The ongoing struggle China has confining and preventing African swine fever (ASF) could increase market opportunities for U.S. pork producers, according to the National Pork Producers Council (NPPC).
“It’s unfortunate for Chinese consumers and producers; we feel for them,” said David Herring, during a NPPC press briefing in Washington, D.C., on Thursday. Herring, a hog farmer from Lillington, N.C., is president of the organization.
China’s struggles to prevent ASF have created what Herring described as a “hole in protein sources for China and throughout the world, which should create opportunity for our farmer producers.”
The importance of pork to the Chinese is hard to overstate. Each consumer there eats, on average, 120 pounds of pork annually—more than twice the average amount of pork that most U.S. consumers eat in a year. Half the world’s total pork is consumed in China.
In China, pork prices have escalated during the past year. Data published Tuesday by China’s National Bureau of Statistics show that the price of pork in China is nearly 50% higher today than during this same time in 2018. The average price of pork, excluding offal, in the week ended Aug. 23 was 31.77 yuan a kilogram ($2.02 a pound), according to data from China’s Ministry of Commerce and reported by the Wall Street Journal.
Who Will Benefit?
Some of the questions now have to do with how much trade potential is available for U.S. pork, according to Nick Giordano, NPPC vice president and counsel, global government affairs.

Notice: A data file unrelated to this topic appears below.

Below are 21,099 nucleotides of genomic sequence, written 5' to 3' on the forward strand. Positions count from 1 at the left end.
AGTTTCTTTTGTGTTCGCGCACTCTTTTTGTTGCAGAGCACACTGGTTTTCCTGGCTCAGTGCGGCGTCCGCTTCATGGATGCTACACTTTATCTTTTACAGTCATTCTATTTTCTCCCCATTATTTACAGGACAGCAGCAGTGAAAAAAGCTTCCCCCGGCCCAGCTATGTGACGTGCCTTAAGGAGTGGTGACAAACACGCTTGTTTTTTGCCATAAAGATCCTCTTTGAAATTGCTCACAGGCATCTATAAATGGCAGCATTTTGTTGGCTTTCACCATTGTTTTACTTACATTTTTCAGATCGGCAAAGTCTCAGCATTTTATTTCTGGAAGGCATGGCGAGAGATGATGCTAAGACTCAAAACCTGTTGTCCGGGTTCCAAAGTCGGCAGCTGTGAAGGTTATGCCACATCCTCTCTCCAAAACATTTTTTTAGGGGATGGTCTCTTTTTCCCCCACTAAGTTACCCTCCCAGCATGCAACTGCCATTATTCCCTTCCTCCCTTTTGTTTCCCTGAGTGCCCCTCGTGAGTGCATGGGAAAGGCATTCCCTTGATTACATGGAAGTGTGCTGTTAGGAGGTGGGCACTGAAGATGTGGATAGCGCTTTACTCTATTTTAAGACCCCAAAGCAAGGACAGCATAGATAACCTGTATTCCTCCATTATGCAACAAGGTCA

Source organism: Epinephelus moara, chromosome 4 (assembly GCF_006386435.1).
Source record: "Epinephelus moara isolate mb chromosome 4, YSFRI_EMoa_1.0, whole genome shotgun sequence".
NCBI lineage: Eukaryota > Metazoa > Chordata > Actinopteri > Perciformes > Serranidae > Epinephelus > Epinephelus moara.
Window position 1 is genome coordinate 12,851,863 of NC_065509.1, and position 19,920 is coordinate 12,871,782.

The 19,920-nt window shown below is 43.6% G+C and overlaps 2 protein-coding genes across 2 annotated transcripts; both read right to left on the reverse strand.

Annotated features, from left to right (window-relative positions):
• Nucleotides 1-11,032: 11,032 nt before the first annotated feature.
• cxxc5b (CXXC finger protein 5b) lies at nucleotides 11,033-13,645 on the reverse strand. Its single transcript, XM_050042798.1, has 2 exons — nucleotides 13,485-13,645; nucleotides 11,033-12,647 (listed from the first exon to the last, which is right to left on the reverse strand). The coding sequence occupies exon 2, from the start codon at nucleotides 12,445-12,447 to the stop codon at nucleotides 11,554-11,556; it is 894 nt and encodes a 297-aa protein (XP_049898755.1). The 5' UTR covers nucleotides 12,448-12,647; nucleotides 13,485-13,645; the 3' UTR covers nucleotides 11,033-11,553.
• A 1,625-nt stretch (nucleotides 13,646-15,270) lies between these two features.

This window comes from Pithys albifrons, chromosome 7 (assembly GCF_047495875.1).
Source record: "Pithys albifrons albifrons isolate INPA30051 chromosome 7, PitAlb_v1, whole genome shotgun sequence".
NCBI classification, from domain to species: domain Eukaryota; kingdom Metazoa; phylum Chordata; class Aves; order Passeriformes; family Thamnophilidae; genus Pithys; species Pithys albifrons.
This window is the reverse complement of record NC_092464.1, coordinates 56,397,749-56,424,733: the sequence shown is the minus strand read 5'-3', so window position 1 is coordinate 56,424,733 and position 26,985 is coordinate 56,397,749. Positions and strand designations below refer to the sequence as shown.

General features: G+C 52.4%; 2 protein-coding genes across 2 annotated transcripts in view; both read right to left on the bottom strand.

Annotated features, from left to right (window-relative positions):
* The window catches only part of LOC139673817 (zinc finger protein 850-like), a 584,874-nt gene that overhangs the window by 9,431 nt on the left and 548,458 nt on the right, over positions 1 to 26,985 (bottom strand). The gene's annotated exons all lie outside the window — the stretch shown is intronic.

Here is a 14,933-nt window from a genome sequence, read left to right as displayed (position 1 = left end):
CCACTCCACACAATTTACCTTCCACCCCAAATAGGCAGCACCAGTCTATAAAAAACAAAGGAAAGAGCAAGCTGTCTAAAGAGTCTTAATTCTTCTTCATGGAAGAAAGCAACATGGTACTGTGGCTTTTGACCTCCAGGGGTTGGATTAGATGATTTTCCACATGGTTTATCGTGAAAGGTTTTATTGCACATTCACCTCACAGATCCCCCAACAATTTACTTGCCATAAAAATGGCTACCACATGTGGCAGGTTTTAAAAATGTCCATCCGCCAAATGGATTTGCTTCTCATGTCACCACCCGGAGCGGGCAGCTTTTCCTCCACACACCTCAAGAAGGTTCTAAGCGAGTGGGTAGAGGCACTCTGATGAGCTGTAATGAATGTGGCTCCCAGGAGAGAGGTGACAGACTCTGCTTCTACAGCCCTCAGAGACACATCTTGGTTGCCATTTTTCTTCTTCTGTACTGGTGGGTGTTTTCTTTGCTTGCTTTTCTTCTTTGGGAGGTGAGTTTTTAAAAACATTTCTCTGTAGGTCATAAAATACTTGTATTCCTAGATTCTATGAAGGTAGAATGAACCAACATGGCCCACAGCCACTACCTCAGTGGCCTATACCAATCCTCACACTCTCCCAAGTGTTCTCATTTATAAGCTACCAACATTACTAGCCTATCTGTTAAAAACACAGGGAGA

“China’s obviously got to import more pork and more meat protein,” Giordano said.
He noted that the large pork vacuum created by ASF has created upward price pressure, which will encourage other countries to ramp up their pork production.
“Brazil, Australia and Europe will likely increase their production. Then, presumably, we’ll have to compete more with them over the long haul,” Giordano said.
Under more normal conditions, he added, the U.S. pork industry would be the single-largest beneficiary. But ongoing tariffs have severely limited trade between the U.S. and China.
“Why have a 60% punitive tariff on something that you need,” Giordano asked, referencing the penalties China has imposed.
“They really need pork now. The escalation in prices and inflation are a big deal…. If China would roll back (punitive tariffs), we could ship a lot of pork there,” he added. “Single-handedly, U.S. pork could make a huge dent in the U.S.-China trade imbalance. We’re in a unique position where we can help both countries and somewhat diffuse the problem.”
During the NPPC briefing, participants weighed-in on other trade prospects, namely with Japan and Mexico.
U.S pork is very excited about Japan, Herring said, noting the country has been a customer for many years, and that a new opportunity is underway. “We can’t wait to get the deal done--it’s one of the greatest news tidbits we’ve had--but we don’t know all the details yet,” he added.
Herring also referenced U.S. trade relationships with Mexico and Canada.
“Together, they represent about 40% of our total pork exports in volume,” he said.
Herring added that strong relationships with countries such as Mexico and Canada are the reason U.S. pork has flourished. “We’ve grown the last 25 years because countries desire safe, affordable pork. It’s been a great story for the United States.”